During his life LeRoi Moore, a founding member of the Dave Matthews Band, had regularly supported various social service organizations. A year after his death The LeRoi Moore Fund–established by the late saxophonist’s trust to ensure that his philanthropic activities would continue after his passing–has created three four-year college scholarship programs that will launch with the 2010-2011 academic year. The fund will also make annual contributions to the following charities: Toys For Tots, Habitat for Humanity, Leukemia & Lymphoma Society and Blue Ridge Area Food Bank.
Born in Durham, NC on September 7th, 1961, Moore died last year from complications stemming from an ATV accident.
“LeRoi was one of the most generous people I have ever met, although he was very private about it,” said Rit Venerus, Trustee of Moore’s estate. It is great to see that his legacy of giving will live on.” The LeRoi Moore Fund is administered by the Charlottesville Area Community Foundation. The awards were announced on the eve of the late musicians birthday on September 7.
The Dave Matthews Band formed in 1991 and became the highest-grossing American touring act in history, The band has sold a collective 35 million units (CD and DVD combined) since 1994. Moore played bass, baritone, tenor, alto and soprano saxophones as well as the flute, bass clarinet, wooden penny whistle and oboe. Credited with arranging much of Dave Matthews Band’s music, Moore masterfully traversed jazz, funk, rock and classical styles. In 1999, the band members formed The Bama Works Fund, which supports numerous humanitarian and environmental initiatives.
African Americans and Philanthropy
As Moore did during his life, many Black professionals donate to their favorite causes and/or volunteer their time and other resources. However we tend not to use the term “philanthropy” instead we refer to our activities as simply “giving back,” “community involvement” or “activism.” While “giving back” time, money and other resources is something that many of us were raised to do, experts agree that still some education in this area is needed. Several online sources have emerged to inform African Americans about our rich altruistic past and to instruct us on how we can continue our deep rooted tradition of giving. In particular an article called Strengthening the Legacy of Black Philanthropy on Examiner.com by Karyn Brianne Watkins profiles several movers and shakers involved in African American Philanthropy including some of the sources mentioned below.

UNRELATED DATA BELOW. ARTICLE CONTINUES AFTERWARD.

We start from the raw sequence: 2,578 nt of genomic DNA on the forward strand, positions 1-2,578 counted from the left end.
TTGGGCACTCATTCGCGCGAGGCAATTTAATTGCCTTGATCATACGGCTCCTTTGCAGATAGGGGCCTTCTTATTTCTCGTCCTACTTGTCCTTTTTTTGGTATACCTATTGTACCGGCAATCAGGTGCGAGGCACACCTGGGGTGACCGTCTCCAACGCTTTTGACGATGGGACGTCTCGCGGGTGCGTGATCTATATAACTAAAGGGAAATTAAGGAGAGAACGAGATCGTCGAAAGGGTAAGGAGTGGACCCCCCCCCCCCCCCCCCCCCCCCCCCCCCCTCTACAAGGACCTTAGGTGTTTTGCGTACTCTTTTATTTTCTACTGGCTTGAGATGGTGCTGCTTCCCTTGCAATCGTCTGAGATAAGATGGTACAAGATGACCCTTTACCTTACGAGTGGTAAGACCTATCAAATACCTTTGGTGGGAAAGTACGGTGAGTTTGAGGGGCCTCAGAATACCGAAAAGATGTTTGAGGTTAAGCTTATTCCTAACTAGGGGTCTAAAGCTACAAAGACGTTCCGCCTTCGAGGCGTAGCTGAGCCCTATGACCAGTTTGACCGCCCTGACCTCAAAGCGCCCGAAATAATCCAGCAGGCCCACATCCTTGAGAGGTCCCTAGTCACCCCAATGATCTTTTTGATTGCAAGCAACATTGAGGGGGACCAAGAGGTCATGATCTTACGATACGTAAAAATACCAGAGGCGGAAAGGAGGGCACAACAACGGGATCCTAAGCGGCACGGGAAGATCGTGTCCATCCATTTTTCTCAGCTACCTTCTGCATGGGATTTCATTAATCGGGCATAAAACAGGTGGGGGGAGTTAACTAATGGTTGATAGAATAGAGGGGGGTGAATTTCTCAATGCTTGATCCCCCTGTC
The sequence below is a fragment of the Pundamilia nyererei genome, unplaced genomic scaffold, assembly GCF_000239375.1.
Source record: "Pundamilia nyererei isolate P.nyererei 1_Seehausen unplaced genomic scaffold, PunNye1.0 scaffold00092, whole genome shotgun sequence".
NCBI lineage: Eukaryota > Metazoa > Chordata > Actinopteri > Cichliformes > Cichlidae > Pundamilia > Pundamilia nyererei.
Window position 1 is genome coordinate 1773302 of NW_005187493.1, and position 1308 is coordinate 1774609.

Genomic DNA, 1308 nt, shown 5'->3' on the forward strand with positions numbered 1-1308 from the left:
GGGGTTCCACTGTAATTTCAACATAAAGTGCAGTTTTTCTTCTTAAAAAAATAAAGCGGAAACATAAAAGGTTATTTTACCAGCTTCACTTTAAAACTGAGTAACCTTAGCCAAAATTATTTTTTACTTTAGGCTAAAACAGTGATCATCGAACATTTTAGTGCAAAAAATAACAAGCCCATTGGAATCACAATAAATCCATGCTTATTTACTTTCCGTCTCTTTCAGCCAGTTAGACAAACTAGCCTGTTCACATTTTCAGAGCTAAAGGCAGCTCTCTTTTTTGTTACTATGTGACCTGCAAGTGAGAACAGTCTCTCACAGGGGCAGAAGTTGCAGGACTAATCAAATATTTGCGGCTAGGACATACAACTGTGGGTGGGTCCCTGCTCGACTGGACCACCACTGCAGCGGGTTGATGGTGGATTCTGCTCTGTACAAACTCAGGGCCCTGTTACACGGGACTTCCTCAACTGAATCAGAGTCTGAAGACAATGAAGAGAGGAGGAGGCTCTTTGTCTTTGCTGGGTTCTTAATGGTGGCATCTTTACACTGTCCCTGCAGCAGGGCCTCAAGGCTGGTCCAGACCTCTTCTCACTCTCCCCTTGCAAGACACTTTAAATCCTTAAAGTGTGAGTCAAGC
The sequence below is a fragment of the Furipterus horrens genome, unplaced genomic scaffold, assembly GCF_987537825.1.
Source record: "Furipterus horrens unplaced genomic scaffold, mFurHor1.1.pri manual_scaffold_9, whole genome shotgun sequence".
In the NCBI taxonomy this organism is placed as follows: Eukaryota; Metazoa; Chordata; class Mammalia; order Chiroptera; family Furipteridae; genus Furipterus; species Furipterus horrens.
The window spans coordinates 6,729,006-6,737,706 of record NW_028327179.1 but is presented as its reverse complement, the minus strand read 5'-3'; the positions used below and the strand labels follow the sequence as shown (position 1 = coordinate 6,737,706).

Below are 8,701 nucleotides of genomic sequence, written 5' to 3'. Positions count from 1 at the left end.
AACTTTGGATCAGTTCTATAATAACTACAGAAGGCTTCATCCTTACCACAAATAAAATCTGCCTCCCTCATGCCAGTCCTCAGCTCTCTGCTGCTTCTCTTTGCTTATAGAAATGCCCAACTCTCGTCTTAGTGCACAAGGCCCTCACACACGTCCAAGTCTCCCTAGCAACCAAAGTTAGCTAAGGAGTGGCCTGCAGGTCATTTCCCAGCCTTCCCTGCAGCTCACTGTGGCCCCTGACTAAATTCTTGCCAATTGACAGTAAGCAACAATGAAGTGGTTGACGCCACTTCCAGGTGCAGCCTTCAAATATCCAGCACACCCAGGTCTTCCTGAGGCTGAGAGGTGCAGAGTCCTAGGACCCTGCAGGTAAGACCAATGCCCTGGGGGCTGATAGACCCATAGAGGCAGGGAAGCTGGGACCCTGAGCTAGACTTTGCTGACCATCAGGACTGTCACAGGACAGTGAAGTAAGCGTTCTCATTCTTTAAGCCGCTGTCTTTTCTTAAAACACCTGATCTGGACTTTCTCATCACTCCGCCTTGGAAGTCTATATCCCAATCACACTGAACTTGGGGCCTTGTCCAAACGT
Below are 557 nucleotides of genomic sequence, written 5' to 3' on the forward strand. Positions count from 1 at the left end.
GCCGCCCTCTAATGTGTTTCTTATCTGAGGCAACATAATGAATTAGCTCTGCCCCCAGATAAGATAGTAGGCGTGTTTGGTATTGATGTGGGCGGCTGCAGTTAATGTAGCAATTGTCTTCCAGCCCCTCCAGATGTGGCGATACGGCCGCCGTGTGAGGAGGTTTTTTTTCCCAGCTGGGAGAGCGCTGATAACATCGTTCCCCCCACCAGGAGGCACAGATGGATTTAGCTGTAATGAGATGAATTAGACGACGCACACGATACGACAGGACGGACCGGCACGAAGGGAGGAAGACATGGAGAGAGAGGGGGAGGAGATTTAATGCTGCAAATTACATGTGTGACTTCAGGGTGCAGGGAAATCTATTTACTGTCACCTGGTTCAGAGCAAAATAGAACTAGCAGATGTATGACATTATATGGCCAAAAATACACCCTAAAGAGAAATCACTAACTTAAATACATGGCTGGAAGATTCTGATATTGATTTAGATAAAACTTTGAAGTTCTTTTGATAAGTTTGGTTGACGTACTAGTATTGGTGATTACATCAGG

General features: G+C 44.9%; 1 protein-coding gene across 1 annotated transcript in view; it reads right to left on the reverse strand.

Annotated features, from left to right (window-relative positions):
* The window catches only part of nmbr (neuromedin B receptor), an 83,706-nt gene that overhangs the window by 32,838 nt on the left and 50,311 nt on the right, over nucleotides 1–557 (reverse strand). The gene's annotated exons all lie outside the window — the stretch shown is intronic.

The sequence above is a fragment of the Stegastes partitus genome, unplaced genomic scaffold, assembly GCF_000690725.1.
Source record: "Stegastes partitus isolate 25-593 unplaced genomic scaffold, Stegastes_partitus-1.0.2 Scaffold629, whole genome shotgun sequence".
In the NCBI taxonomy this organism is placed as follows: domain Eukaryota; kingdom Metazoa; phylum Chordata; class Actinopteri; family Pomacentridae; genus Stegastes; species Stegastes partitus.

The Council on Foundations
The council features a study chronicling our philanthropic past from the first churches established by African Americans during the colonial times, to the establishment of the fraternities and sororities in the early part of the 20th century, to the celebrities and sports figures who began to give large gifts in the 1980s all the way up to the First National Conference on Black Philanthropy which convened in 1997. The article is written by Mary-Frances Winters, President and Founder of The Winters Group, a 24-year-old organization development and diversity-consulting firm.
The Fabulous Giver Blog
This website offers lots of good information on how to make giving a part of your everyday life. The post Turn Your Living Space into a Giving Space lists several easy ways we can be charitably minded. For example the next time you have friends over ask them each to bring canned goods that can be donated to a local food bank.
Look to the Stars
Want to know if your favorite celebrity is socially minded? Look to the Stars catalogues the charitable and philanthropic activities of hundreds of celebrities.